Top 3 Discolouration of Metal Parts Often Encountered with Vacuum Furnaces

30 September 2016

When troubleshooting heat treatment imperfections in vacuum ovens, the undesirable results that stymy production engineers don’t always fall into convenient pigeonholes. Fortunately, the discolouration of metal parts that have undergone this property-manipulating process is a readily identifiable issue. And, once identified, such processing defects and their associated side effects can be solved. Take a look at the top 3 reasons for these discolouration defects in vacuum ovens and learn how to quickly resolve colour casts.

Identifying the Cause of Heat Treatment Green

The green tinge in a just-finished metal part is likely the result of atmospheric contamination. A negative atmosphere eliminates such cross-contaminating defects. Likewise, excess quantities of evaporated water in the furnace can cause an unwanted surface reaction. Check the furnace sealing mechanism for potential leaks and keep water out of this super-heated environment. Finally, if these solutions don’t yield results, lower the furnace’s temperature, as unbound chromium may be causing a verdigris colour cast to flourish.

Troubleshooting Golden Yellow Colour Changes

Engineering acuity ensures all heat treated components are quickly and uniformly raised to their critical transformative temperature, at which point they’re cooled with contrasting processing methods. Argon is used in one of these cooling techniques, for this gaseous substance is inert but it makes for an invaluable tool when used in tandem with vacuum furnaces. Unfortunately, argon becomes slightly active if air is added to the mix. A leak in the vacuum seal provides the air, the mix reaches its critical density, and the cooling part gains a yellow tint. The resulting saturation and hue of yellow illustrate the severity of the leak.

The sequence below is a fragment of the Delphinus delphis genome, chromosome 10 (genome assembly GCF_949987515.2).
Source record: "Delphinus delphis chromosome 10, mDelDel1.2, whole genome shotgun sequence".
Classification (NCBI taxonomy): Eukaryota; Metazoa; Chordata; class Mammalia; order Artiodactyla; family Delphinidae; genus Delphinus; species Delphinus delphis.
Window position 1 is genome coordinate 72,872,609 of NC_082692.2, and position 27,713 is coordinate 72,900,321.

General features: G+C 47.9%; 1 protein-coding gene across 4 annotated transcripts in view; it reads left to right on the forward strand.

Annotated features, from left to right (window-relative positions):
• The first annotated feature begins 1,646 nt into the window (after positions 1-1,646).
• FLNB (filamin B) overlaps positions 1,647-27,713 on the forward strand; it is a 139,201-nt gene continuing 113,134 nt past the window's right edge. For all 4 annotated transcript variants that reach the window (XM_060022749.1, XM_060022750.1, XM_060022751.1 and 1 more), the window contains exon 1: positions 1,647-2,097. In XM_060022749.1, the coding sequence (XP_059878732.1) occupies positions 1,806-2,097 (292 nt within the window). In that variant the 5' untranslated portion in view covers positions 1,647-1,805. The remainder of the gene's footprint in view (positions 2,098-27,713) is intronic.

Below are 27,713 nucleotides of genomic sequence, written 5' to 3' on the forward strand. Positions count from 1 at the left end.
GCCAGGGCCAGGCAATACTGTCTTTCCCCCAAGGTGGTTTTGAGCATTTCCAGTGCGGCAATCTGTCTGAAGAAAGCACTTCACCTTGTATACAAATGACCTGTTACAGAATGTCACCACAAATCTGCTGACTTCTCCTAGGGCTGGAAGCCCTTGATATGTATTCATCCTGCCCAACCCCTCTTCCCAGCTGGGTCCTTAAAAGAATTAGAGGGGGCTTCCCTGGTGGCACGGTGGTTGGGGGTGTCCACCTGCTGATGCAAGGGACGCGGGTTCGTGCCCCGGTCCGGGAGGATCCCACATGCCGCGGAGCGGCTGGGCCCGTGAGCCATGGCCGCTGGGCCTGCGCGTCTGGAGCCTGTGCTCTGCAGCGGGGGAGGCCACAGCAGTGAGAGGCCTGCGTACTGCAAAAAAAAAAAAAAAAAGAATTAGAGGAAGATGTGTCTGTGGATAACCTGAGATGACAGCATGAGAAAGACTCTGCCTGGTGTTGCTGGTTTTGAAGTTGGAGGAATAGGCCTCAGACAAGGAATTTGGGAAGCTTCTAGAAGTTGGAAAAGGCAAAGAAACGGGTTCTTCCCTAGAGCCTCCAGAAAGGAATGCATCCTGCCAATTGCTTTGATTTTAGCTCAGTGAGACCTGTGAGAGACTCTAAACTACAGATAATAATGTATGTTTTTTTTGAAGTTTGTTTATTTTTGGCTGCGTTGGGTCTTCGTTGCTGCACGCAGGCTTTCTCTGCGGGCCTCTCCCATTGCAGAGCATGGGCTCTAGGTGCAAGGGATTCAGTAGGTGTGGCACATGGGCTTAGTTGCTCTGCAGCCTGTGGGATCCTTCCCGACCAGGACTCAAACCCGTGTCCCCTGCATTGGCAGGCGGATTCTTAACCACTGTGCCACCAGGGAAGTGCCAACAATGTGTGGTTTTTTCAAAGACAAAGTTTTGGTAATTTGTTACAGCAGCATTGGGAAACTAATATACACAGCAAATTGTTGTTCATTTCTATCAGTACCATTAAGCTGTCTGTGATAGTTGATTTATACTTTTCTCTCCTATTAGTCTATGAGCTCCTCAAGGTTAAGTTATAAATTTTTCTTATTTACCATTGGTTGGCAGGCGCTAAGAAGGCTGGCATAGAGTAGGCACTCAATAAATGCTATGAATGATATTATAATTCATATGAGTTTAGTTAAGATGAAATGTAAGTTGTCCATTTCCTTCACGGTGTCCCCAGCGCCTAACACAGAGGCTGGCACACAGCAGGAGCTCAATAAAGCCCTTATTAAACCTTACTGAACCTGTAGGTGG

A Blue Hue Raises a Red Flag of Concern

Gas quenching problems are the suspected culprit, in this case. Again, inert argon is likely acting as a proficient cooling mechanism, but it’s combining with air to transform the colour of the metal part. If argon is proven to be a red herring, in this instance, then a serious air leak is the next suspect. Our atmosphere contains more nitrogen (seventy-eight percent) than oxygen (twenty-one percent), so the nitrogen content is what’s causing the metal to shift from its sparkling clear finish to an undesirable blue tint.

Heat treatment work is applied near the end of a manufacturing cycle, yet it’s quite possibly the most important stage in the whole process. Avoid discolouration problems in vacuum furnaces by identifying their root causes and setting a solution in motion that will return the aesthetic appeal of the treated components.

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